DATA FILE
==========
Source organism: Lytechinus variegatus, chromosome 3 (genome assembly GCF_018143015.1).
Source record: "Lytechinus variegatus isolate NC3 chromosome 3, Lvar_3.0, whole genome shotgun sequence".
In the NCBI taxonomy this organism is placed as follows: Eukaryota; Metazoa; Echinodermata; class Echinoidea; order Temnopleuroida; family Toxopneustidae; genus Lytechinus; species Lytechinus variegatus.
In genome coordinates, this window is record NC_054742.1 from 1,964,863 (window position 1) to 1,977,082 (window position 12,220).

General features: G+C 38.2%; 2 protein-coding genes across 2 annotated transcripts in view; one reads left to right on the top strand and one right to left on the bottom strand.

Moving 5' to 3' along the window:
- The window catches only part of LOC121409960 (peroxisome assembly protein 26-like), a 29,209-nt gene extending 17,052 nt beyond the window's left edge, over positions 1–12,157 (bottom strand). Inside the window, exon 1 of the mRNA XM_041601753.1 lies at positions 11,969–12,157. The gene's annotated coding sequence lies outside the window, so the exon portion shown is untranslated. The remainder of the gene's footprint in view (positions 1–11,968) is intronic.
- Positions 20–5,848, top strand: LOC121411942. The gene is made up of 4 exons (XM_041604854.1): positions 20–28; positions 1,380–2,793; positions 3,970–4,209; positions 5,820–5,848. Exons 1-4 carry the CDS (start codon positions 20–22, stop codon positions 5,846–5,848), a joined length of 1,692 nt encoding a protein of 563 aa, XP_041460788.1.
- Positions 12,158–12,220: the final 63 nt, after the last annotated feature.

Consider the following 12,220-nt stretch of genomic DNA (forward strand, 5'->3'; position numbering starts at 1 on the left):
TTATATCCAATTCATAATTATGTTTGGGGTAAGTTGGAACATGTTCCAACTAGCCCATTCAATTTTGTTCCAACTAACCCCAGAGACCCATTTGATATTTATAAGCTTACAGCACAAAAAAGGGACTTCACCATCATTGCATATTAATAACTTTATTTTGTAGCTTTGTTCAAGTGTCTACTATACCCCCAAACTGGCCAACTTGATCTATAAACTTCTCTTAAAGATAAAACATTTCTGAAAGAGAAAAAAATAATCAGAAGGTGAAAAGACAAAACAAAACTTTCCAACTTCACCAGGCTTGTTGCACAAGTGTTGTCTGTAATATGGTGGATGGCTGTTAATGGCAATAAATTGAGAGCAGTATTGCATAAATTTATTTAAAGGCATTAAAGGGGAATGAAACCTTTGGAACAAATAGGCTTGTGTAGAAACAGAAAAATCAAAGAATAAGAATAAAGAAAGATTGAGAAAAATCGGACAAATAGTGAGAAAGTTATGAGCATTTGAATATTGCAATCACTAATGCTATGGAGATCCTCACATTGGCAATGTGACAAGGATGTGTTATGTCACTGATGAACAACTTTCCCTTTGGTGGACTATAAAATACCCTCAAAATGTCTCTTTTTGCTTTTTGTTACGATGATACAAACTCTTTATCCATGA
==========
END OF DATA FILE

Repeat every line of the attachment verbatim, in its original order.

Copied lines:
Source organism: Lytechinus variegatus, chromosome 3 (genome assembly GCF_018143015.1).
Source record: "Lytechinus variegatus isolate NC3 chromosome 3, Lvar_3.0, whole genome shotgun sequence".
In the NCBI taxonomy this organism is placed as follows: Eukaryota; Metazoa; Echinodermata; class Echinoidea; order Temnopleuroida; family Toxopneustidae; genus Lytechinus; species Lytechinus variegatus.
In genome coordinates, this window is record NC_054742.1 from 1,964,863 (window position 1) to 1,977,082 (window position 12,220).

General features: G+C 38.2%; 2 protein-coding genes across 2 annotated transcripts in view; one reads left to right on the top strand and one right to left on the bottom strand.

Moving 5' to 3' along the window:
- The window catches only part of LOC121409960 (peroxisome assembly protein 26-like), a 29,209-nt gene extending 17,052 nt beyond the window's left edge, over positions 1–12,157 (bottom strand). Inside the window, exon 1 of the mRNA XM_041601753.1 lies at positions 11,969–12,157. The gene's annotated coding sequence lies outside the window, so the exon portion shown is untranslated. The remainder of the gene's footprint in view (positions 1–11,968) is intronic.
- Positions 20–5,848, top strand: LOC121411942. The gene is made up of 4 exons (XM_041604854.1): positions 20–28; positions 1,380–2,793; positions 3,970–4,209; positions 5,820–5,848. Exons 1-4 carry the CDS (start codon positions 20–22, stop codon positions 5,846–5,848), a joined length of 1,692 nt encoding a protein of 563 aa, XP_041460788.1.
- Positions 12,158–12,220: the final 63 nt, after the last annotated feature.

Consider the following 12,220-nt stretch of genomic DNA (forward strand, 5'->3'; position numbering starts at 1 on the left):
TTATATCCAATTCATAATTATGTTTGGGGTAAGTTGGAACATGTTCCAACTAGCCCATTCAATTTTGTTCCAACTAACCCCAGAGACCCATTTGATATTTATAAGCTTACAGCACAAAAAAGGGACTTCACCATCATTGCATATTAATAACTTTATTTTGTAGCTTTGTTCAAGTGTCTACTATACCCCCAAACTGGCCAACTTGATCTATAAACTTCTCTTAAAGATAAAACATTTCTGAAAGAGAAAAAAATAATCAGAAGGTGAAAAGACAAAACAAAACTTTCCAACTTCACCAGGCTTGTTGCACAAGTGTTGTCTGTAATATGGTGGATGGCTGTTAATGGCAATAAATTGAGAGCAGTATTGCATAAATTTATTTAAAGGCATTAAAGGGGAATGAAACCTTTGGAACAAATAGGCTTGTGTAGAAACAGAAAAATCAAAGAATAAGAATAAAGAAAGATTGAGAAAAATCGGACAAATAGTGAGAAAGTTATGAGCATTTGAATATTGCAATCACTAATGCTATGGAGATCCTCACATTGGCAATGTGACAAGGATGTGTTATGTCACTGATGAACAACTTTCCCTTTGGTGGACTATAAAATACCCTCAAAATGTCTCTTTTTGCTTTTTGTTACGATGATACAAACTCTTTATCCATGA